The fifth dredging sector

Published in category: Markets

Dams and Damen DOP pumps
When we think about dredging, the most common images that come to our minds involve large scale removal, transportation and deposition of sediments. We divide the sector into four different areas: capital dredging (the Suez and Panama canals), land reclamation (the Dutch ‘Maasvlakte’ harbour expansion project or Palm Island, Dubai), maintenance dredging (maintaining the draught of a port or harbour) and mineral mining.

Over the last few years, however, a new field of dredging has emerged: one that will have an impact on the water and electricity resources of many countries around the world. This fifth sector involves dredging the reservoirs directly upriver from hydroelectric dams.


“With around 40,000 hydroelectric dams worldwide, this is a considerable market,” says Dredging Product Director Olivier Marcus. “The majority of these were built in the 1960s and 70s, and many require urgent maintenance. An example: more than 50% of the dams in Northern Africa are not operating at full capacity. This has direct implications on supplies of water for human consumption and agricultural irrigation purposes. And of course affects the electricity generating capacity of the hydroelectric turbines in the dam itself.”

Analysing the problem…
“What happens is that, with time, sediment builds up near the dam – leading to the eventual blocking of the hydroelectric turbines. Of course, there is also a lot of other material that needs to be removed. Like trees and other vegetation.”

In handling this situation there are a number of factors involved, all of which make the job of dredging the area all the more challenging. “By definition these reservoirs are located in mountainous regions which are quite remote,” explains Mr Marcus. “So the challenges include accessibility and fuel supply – getting a vessel and its fuel to the area in question. Sometimes the location is so high – up to 3,000 metres – that even the air is too thin for diesel engines to run smoothly. Once on site, the matter of getting the vessel into the water is also an issue, because of the lack of infrastructure.”


The challenges continue once the dredging vessel is launched and ready to get to work. A reservoir behind a hydroelectric dam can be up to 60 metres deep. “These depths are necessary to achieve the height differences required for optimum hydroelectric power generation,” he continues. Dredging at such depths requires ingenuity and experience – such smart solutions are Damen’s forte.

The vessel and all its components – the motors, piping and winches – can fit into standard containers. So you can load everything in trucks and drive to the site

…to discover the solution
The answer lies in Damen’s DOP pumps. “These submersible dredge pumps are extremely versatile – operators can use different heads depending on the situation and material to be dredged. For example: Harder compacted materials are dredged with a cutter head. If the reservoir has a lot of silt deposits, water jets are used to loosen the sediment, then a suction head to remove the material. This is a very multifunctional solution – especially as the various heads are easily changed. It’s a simple plug-and-play operation.”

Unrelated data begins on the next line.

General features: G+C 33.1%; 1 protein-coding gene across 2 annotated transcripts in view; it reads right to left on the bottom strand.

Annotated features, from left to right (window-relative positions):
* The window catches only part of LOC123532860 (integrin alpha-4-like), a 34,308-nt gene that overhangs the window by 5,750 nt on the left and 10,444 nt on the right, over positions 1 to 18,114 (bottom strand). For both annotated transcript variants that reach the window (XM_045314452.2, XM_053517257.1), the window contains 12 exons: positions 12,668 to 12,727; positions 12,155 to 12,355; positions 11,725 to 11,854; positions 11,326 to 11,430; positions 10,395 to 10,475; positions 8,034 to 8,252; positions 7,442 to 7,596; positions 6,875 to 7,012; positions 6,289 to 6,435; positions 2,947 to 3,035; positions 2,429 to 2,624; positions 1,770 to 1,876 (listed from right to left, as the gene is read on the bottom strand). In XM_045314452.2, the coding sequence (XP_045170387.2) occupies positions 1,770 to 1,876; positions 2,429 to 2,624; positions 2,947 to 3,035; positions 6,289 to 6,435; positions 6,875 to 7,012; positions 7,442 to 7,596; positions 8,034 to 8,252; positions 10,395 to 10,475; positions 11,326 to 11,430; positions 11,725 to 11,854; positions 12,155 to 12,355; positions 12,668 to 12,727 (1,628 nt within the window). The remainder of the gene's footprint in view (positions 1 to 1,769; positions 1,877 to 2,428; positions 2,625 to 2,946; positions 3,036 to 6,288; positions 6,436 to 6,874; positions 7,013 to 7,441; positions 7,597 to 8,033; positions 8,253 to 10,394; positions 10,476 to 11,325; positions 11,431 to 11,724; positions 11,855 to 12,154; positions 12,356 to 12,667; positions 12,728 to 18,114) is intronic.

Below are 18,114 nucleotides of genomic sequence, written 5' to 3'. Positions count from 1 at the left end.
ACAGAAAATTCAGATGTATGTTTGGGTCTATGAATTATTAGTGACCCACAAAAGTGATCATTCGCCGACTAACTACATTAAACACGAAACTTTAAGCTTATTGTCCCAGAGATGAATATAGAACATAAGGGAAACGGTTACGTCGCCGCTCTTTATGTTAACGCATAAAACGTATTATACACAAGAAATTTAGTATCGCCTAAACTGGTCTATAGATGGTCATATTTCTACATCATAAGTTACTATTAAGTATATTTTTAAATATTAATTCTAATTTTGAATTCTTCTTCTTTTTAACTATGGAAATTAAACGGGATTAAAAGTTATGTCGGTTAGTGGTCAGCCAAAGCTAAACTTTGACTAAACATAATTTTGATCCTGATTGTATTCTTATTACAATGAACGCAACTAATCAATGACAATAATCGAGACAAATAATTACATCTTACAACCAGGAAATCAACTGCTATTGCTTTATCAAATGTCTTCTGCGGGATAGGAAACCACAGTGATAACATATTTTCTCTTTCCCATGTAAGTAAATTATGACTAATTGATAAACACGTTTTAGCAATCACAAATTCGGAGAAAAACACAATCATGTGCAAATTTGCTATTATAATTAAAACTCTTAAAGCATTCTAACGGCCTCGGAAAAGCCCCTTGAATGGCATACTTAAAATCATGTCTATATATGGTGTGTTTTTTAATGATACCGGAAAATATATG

With the DOP submersible dredge pump taking care of the dredging aspect, the next solution concerns the vessel itself. These are often modular pontoons which, demonstrating another clever move by Damen’s design teams, can be completely containerised. “The vessel and all its components – the motors, piping and winches – can fit into standard containers. So you can load everything in trucks and drive to the site. The low weight involved means that transportation and assembly is relatively straightforward. This is important because lifting capacity in these remote locations is often limited.”

Great potential
The modular aspect also has positive implications on the depths to which can be dredged. “It means that you can dredge, in principle, as deep as you like. We can increase the length of the dredging ladder and if that is not deep enough, we can lower the DOP pump on a wire to the required depth.”

In solving the problem of fuel supply logistics, it could be said that Damen’s response was blindingly obvious. “We often make all the equipment electric-powered. Why? Because when you’re working next to a hydroelectric dam, there is enough electricity available.” Moreover, unlike diesel-powered engines, an electrically-driven vessel will not be adversely affected by the low levels of oxygen present in the high mountainous air.

Given the fact that there are around 40,000 hydroelectric dams in the world, the scope of operations for the fifth dredging sector is substantial. What’s more, the human impact – in terms of water and energy supply – has immense potential.